The story so far: Lil Chicky and I managed a six day rendezvous in Lisbon at the beginning of October. We ate, walked, did a little shopping and took squillions of photos – here’s another installment of our adventures.

After a couple of days squeezing a whole lot of value out of our 48 hour HOHO (Hop On Hop Off) bus ticket, we decided to venture farther afield and let someone else take the reins. Cue Andre from Portuguese for a Day tours who collected us from our apartment on a bright blue-sky Monday morning and drove us to the mountain village of Sintra.

For those of you who don’t know, Sintra is a UNESCO Cultural Landscape site set amidst the cool woodlands on Serra de Sintra about a 30-40 minute drive from Lisbon. It’s the site of many royal summer palaces featuring a range of architectures and this makes Sintra a really delightful and interesting day out of Lisbon’s hurly burly.

This was Lil Chicky’s first trip so she wanted to see and learn ‘lots’ whilst I went to Sintra as part of a tour back in 2002 – our then group spent time at the National Palace of Queluz but got very little time in Sintra itself so I was keen to see something different and take a little time to relax. With Andre’s help, we got all of that and more.

After a pleasant drive, full of getting-to-know-you chat as well as discussion about the area and the day ahead, we found ourselves on a shaded winding road, climbing up the mountain through Sintra itself and onto the Parque da Pena.

The park is absolutely huge and you could spend at least a day exploring all of its nooks and crannies but our focus was the spectacular Pena Palace. This summer palace was built for Dom Ferdinand II, consort of the young Queen Maria II (and cousin to Prince Albert who married England’s Queen Victoria) and is situated over the remains of a Hieronymite monastery found on the site in the 15th century.

There’s 15 minute steep-ish uphill walk to get to the palace but it’s absolutely worth it – we walked all over it and also around it, getting some fantastic views from the ramparts.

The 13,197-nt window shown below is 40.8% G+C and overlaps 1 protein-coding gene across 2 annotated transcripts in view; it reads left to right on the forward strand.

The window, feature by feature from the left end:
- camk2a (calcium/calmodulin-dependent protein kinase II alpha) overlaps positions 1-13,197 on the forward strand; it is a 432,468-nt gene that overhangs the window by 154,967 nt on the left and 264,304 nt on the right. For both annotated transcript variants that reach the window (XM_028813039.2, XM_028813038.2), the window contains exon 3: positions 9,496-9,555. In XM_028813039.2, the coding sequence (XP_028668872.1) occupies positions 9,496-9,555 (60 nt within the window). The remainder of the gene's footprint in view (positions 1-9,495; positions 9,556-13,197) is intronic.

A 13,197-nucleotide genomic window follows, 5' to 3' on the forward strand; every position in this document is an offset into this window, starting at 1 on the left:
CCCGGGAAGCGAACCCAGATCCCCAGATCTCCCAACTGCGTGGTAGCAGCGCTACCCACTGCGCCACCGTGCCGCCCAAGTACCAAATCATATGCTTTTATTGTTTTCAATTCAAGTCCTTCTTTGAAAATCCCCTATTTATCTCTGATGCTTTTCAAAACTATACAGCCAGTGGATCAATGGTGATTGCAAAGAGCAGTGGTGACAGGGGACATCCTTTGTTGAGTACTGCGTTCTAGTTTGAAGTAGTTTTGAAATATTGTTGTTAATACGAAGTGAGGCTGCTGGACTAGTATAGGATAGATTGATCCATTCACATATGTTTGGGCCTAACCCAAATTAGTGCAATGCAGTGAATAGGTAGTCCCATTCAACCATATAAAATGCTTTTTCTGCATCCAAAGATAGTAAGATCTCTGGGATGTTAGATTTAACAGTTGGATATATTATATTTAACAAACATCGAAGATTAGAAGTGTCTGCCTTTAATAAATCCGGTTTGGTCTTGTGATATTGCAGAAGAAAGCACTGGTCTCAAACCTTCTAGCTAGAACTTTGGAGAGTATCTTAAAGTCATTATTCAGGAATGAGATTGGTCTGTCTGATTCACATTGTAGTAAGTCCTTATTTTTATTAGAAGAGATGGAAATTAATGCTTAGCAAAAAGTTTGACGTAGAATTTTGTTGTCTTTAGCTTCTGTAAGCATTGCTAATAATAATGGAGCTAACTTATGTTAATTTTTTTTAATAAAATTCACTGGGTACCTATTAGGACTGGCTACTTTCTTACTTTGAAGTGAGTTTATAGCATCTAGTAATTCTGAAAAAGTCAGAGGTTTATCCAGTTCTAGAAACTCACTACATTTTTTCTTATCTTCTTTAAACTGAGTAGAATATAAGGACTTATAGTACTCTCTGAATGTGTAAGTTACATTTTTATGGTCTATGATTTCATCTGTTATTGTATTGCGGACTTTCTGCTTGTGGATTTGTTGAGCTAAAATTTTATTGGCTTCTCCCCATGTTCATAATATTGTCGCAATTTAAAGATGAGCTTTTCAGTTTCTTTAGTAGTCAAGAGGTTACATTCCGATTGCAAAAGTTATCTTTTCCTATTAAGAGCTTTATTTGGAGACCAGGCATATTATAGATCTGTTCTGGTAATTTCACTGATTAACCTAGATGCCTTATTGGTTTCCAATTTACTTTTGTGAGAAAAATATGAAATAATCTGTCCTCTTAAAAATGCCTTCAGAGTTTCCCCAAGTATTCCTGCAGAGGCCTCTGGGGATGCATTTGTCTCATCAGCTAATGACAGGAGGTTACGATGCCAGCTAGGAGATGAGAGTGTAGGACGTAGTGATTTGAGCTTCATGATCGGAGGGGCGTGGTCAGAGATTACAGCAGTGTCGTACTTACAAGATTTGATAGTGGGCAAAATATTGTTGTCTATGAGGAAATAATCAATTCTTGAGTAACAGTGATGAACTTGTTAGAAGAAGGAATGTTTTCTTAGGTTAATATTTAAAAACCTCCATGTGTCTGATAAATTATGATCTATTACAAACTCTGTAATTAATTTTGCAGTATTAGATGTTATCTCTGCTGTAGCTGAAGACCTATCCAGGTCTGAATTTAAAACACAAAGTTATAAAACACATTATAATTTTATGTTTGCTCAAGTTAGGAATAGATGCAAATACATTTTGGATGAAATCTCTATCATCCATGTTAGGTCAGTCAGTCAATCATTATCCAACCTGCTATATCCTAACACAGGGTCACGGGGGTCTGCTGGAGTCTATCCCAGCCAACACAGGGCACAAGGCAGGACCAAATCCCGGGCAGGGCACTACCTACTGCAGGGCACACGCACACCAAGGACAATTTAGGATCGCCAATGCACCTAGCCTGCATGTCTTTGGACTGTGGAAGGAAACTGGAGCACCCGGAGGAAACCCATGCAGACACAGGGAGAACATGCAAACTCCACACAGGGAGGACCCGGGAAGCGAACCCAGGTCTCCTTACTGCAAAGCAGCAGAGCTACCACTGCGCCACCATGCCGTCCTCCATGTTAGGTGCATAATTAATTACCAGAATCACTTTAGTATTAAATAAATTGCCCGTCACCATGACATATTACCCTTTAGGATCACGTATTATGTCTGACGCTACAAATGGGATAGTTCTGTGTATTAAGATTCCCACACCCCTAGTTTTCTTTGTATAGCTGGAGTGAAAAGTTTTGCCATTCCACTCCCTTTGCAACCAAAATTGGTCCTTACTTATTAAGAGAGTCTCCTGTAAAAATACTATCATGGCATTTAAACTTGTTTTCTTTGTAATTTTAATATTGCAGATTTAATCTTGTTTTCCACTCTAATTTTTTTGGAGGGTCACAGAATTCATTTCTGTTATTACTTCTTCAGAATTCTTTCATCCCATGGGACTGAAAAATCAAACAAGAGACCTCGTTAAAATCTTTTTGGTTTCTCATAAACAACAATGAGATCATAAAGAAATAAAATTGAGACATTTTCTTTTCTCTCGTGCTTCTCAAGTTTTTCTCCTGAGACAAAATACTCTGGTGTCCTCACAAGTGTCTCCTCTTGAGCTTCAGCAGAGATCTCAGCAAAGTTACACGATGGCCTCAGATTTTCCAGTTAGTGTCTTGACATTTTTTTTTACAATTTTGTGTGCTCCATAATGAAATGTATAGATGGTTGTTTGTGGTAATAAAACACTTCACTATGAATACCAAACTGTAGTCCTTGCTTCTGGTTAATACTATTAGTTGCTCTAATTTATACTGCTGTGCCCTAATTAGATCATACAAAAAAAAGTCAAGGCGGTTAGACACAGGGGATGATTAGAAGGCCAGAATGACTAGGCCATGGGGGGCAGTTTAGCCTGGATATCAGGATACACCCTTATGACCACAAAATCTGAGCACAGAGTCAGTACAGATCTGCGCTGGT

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These panoramas were taken on my phone on the way up. Inspiring, yes but I found myself wondering throughout the visit – and since – how on earth could I represent the wonderful-ness of this place.

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L to R: View of the entrance archway from the ramparts; beautiful blue and white tiles cover this part of the building; I captured this quiet moment on the way into the palace itself.

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There’s an absolute cornucopia of amazing colour and texture around every corner.

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There were stunning views from everywhere but I especially loved this view of the coast through the Moorish arches.

Wandering around outside the palace is included in the park entrance fee but we also paid a few extra euros to go inside.

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The palace interior was a bit crowded and warranted a bit more time than we had but was full of delicate detail, reflecting Ferdinand’s interest in the arts. But all of these trinkets take an awful lot of dusting…

We met Andre back at the entrance after 90 minutes and as we drove back towards Sintra, we had a chat about what to do next. But it was as we drove past Quinta da Regaleira and heard Andre’s stories about the eccentric millionaire with masonic connections who had it built in the early 1900’s that we were sold. So it was back out of the car and with map in hand, we spent an hour exploring the symbols of religion and the occult scattered amidst the web of shaded paths.